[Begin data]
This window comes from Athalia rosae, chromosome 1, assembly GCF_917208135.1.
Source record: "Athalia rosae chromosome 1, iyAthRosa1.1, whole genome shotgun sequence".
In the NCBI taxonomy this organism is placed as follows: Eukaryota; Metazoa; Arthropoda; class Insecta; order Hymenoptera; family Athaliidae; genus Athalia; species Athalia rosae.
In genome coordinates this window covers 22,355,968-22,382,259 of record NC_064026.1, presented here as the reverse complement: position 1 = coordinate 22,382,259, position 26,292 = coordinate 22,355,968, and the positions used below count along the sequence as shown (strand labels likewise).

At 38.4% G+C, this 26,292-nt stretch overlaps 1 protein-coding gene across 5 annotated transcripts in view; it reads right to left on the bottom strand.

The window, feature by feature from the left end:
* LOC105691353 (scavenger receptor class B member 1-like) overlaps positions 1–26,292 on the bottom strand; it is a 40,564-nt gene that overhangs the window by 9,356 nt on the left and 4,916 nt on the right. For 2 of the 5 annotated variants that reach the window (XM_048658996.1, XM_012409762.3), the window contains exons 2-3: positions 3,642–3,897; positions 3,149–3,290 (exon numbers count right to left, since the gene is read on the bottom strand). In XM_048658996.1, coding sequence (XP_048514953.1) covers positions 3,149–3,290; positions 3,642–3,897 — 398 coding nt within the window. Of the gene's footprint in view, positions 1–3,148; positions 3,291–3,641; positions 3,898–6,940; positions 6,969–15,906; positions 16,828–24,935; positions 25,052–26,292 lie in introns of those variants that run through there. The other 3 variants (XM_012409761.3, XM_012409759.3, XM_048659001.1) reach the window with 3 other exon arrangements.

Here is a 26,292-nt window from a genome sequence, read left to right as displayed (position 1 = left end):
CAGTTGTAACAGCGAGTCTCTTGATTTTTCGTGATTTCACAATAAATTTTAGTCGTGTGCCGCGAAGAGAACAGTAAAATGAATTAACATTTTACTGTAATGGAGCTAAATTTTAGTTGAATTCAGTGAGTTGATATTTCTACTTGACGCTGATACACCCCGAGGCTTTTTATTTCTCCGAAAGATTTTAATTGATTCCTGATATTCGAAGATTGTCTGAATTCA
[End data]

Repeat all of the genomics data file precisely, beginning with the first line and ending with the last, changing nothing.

This window comes from Athalia rosae, chromosome 1, assembly GCF_917208135.1.
Source record: "Athalia rosae chromosome 1, iyAthRosa1.1, whole genome shotgun sequence".
In the NCBI taxonomy this organism is placed as follows: Eukaryota; Metazoa; Arthropoda; class Insecta; order Hymenoptera; family Athaliidae; genus Athalia; species Athalia rosae.
In genome coordinates this window covers 22,355,968-22,382,259 of record NC_064026.1, presented here as the reverse complement: position 1 = coordinate 22,382,259, position 26,292 = coordinate 22,355,968, and the positions used below count along the sequence as shown (strand labels likewise).

At 38.4% G+C, this 26,292-nt stretch overlaps 1 protein-coding gene across 5 annotated transcripts in view; it reads right to left on the bottom strand.

The window, feature by feature from the left end:
* LOC105691353 (scavenger receptor class B member 1-like) overlaps positions 1–26,292 on the bottom strand; it is a 40,564-nt gene that overhangs the window by 9,356 nt on the left and 4,916 nt on the right. For 2 of the 5 annotated variants that reach the window (XM_048658996.1, XM_012409762.3), the window contains exons 2-3: positions 3,642–3,897; positions 3,149–3,290 (exon numbers count right to left, since the gene is read on the bottom strand). In XM_048658996.1, coding sequence (XP_048514953.1) covers positions 3,149–3,290; positions 3,642–3,897 — 398 coding nt within the window. Of the gene's footprint in view, positions 1–3,148; positions 3,291–3,641; positions 3,898–6,940; positions 6,969–15,906; positions 16,828–24,935; positions 25,052–26,292 lie in introns of those variants that run through there. The other 3 variants (XM_012409761.3, XM_012409759.3, XM_048659001.1) reach the window with 3 other exon arrangements.

Here is a 26,292-nt window from a genome sequence, read left to right as displayed (position 1 = left end):
CAGTTGTAACAGCGAGTCTCTTGATTTTTCGTGATTTCACAATAAATTTTAGTCGTGTGCCGCGAAGAGAACAGTAAAATGAATTAACATTTTACTGTAATGGAGCTAAATTTTAGTTGAATTCAGTGAGTTGATATTTCTACTTGACGCTGATACACCCCGAGGCTTTTTATTTCTCCGAAAGATTTTAATTGATTCCTGATATTCGAAGATTGTCTGAATTCA